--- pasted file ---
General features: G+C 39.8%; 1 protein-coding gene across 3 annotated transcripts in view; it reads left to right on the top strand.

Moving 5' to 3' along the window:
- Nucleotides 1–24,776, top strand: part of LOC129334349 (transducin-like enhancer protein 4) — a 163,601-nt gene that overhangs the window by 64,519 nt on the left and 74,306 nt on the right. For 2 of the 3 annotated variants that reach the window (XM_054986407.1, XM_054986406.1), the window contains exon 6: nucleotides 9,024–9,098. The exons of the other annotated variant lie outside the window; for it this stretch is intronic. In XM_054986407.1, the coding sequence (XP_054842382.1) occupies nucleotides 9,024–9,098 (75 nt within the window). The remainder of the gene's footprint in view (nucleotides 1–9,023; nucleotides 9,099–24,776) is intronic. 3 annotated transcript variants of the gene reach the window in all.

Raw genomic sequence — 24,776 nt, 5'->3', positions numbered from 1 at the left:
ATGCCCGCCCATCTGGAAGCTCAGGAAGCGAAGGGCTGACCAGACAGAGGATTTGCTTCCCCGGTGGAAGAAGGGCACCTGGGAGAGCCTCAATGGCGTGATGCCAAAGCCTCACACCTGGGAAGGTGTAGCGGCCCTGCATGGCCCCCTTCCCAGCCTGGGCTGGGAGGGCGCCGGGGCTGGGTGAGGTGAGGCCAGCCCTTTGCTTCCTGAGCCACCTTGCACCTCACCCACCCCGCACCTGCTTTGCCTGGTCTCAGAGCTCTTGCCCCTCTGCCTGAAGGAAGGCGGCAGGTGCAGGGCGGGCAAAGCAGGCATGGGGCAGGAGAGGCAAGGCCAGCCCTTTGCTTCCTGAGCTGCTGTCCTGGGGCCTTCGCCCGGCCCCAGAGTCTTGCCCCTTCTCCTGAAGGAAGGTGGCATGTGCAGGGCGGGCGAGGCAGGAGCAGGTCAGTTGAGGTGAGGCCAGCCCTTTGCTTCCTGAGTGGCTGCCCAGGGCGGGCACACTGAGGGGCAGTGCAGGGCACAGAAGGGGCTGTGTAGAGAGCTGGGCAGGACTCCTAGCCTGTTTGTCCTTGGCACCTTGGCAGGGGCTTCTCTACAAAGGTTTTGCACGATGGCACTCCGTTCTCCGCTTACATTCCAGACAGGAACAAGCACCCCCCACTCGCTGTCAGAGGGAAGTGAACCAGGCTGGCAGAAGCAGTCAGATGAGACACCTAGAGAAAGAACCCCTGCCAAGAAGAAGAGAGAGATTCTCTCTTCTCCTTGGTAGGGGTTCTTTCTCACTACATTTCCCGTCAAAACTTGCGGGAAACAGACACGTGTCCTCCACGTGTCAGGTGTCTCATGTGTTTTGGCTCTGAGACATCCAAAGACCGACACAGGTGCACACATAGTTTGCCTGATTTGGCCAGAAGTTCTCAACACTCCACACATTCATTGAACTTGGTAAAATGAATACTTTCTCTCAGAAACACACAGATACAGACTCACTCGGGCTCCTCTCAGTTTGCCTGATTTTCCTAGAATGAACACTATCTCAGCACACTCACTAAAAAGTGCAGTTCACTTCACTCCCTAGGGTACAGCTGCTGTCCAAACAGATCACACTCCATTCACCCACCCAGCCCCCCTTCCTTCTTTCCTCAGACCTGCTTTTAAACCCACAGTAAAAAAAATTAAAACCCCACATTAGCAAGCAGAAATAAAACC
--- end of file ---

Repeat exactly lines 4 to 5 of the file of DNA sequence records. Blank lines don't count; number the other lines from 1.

Raw genomic sequence — 24,776 nt, 5'->3', positions numbered from 1 at the left:
ATGCCCGCCCATCTGGAAGCTCAGGAAGCGAAGGGCTGACCAGACAGAGGATTTGCTTCCCCGGTGGAAGAAGGGCACCTGGGAGAGCCTCAATGGCGTGATGCCAAAGCCTCACACCTGGGAAGGTGTAGCGGCCCTGCATGGCCCCCTTCCCAGCCTGGGCTGGGAGGGCGCCGGGGCTGGGTGAGGTGAGGCCAGCCCTTTGCTTCCTGAGCCACCTTGCACCTCACCCACCCCGCACCTGCTTTGCCTGGTCTCAGAGCTCTTGCCCCTCTGCCTGAAGGAAGGCGGCAGGTGCAGGGCGGGCAAAGCAGGCATGGGGCAGGAGAGGCAAGGCCAGCCCTTTGCTTCCTGAGCTGCTGTCCTGGGGCCTTCGCCCGGCCCCAGAGTCTTGCCCCTTCTCCTGAAGGAAGGTGGCATGTGCAGGGCGGGCGAGGCAGGAGCAGGTCAGTTGAGGTGAGGCCAGCCCTTTGCTTCCTGAGTGGCTGCCCAGGGCGGGCACACTGAGGGGCAGTGCAGGGCACAGAAGGGGCTGTGTAGAGAGCTGGGCAGGACTCCTAGCCTGTTTGTCCTTGGCACCTTGGCAGGGGCTTCTCTACAAAGGTTTTGCACGATGGCACTCCGTTCTCCGCTTACATTCCAGACAGGAACAAGCACCCCCCACTCGCTGTCAGAGGGAAGTGAACCAGGCTGGCAGAAGCAGTCAGATGAGACACCTAGAGAAAGAACCCCTGCCAAGAAGAAGAGAGAGATTCTCTCTTCTCCTTGGTAGGGGTTCTTTCTCACTACATTTCCCGTCAAAACTTGCGGGAAACAGACACGTGTCCTCCACGTGTCAGGTGTCTCATGTGTTTTGGCTCTGAGACATCCAAAGACCGACACAGGTGCACACATAGTTTGCCTGATTTGGCCAGAAGTTCTCAACACTCCACACATTCATTGAACTTGGTAAAATGAATACTTTCTCTCAGAAACACACAGATACAGACTCACTCGGGCTCCTCTCAGTTTGCCTGATTTTCCTAGAATGAACACTATCTCAGCACACTCACTAAAAAGTGCAGTTCACTTCACTCCCTAGGGTACAGCTGCTGTCCAAACAGATCACACTCCATTCACCCACCCAGCCCCCCTTCCTTCTTTCCTCAGACCTGCTTTTAAACCCACAGTAAAAAAAATTAAAACCCCACATTAGCAAGCAGAAATAAAACC